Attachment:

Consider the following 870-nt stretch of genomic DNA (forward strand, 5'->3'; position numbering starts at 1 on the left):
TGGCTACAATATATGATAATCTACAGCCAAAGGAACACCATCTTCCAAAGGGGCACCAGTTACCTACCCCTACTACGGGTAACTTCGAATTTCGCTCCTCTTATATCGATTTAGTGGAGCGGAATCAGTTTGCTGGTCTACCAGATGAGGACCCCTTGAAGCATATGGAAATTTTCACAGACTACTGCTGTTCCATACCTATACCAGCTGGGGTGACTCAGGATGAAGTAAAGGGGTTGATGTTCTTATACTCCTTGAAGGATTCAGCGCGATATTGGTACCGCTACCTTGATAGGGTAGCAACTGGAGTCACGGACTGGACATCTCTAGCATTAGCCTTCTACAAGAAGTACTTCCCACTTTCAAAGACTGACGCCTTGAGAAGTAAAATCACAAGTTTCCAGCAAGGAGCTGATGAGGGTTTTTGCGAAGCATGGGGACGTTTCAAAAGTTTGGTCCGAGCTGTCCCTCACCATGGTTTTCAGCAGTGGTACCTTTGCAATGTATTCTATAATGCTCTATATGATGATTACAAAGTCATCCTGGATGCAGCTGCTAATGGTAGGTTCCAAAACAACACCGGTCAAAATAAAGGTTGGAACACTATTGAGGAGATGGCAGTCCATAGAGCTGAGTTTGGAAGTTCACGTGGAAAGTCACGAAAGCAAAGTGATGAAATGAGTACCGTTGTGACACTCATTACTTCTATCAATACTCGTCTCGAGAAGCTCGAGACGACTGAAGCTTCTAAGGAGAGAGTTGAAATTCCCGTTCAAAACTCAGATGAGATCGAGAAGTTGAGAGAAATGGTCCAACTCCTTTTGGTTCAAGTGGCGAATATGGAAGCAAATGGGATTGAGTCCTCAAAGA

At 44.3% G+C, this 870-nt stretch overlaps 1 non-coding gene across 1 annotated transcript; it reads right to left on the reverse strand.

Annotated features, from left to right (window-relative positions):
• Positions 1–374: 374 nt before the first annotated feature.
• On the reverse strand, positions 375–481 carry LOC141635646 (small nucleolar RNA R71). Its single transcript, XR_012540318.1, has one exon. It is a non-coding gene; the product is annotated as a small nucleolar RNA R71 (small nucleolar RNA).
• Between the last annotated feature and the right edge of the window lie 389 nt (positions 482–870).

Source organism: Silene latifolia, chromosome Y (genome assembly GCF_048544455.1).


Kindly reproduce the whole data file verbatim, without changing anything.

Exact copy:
Consider the following 870-nt stretch of genomic DNA (forward strand, 5'->3'; position numbering starts at 1 on the left):
TGGCTACAATATATGATAATCTACAGCCAAAGGAACACCATCTTCCAAAGGGGCACCAGTTACCTACCCCTACTACGGGTAACTTCGAATTTCGCTCCTCTTATATCGATTTAGTGGAGCGGAATCAGTTTGCTGGTCTACCAGATGAGGACCCCTTGAAGCATATGGAAATTTTCACAGACTACTGCTGTTCCATACCTATACCAGCTGGGGTGACTCAGGATGAAGTAAAGGGGTTGATGTTCTTATACTCCTTGAAGGATTCAGCGCGATATTGGTACCGCTACCTTGATAGGGTAGCAACTGGAGTCACGGACTGGACATCTCTAGCATTAGCCTTCTACAAGAAGTACTTCCCACTTTCAAAGACTGACGCCTTGAGAAGTAAAATCACAAGTTTCCAGCAAGGAGCTGATGAGGGTTTTTGCGAAGCATGGGGACGTTTCAAAAGTTTGGTCCGAGCTGTCCCTCACCATGGTTTTCAGCAGTGGTACCTTTGCAATGTATTCTATAATGCTCTATATGATGATTACAAAGTCATCCTGGATGCAGCTGCTAATGGTAGGTTCCAAAACAACACCGGTCAAAATAAAGGTTGGAACACTATTGAGGAGATGGCAGTCCATAGAGCTGAGTTTGGAAGTTCACGTGGAAAGTCACGAAAGCAAAGTGATGAAATGAGTACCGTTGTGACACTCATTACTTCTATCAATACTCGTCTCGAGAAGCTCGAGACGACTGAAGCTTCTAAGGAGAGAGTTGAAATTCCCGTTCAAAACTCAGATGAGATCGAGAAGTTGAGAGAAATGGTCCAACTCCTTTTGGTTCAAGTGGCGAATATGGAAGCAAATGGGATTGAGTCCTCAAAGA

At 44.3% G+C, this 870-nt stretch overlaps 1 non-coding gene across 1 annotated transcript; it reads right to left on the reverse strand.

Annotated features, from left to right (window-relative positions):
• Positions 1–374: 374 nt before the first annotated feature.
• On the reverse strand, positions 375–481 carry LOC141635646 (small nucleolar RNA R71). Its single transcript, XR_012540318.1, has one exon. It is a non-coding gene; the product is annotated as a small nucleolar RNA R71 (small nucleolar RNA).
• Between the last annotated feature and the right edge of the window lie 389 nt (positions 482–870).

Source organism: Silene latifolia, chromosome Y (genome assembly GCF_048544455.1).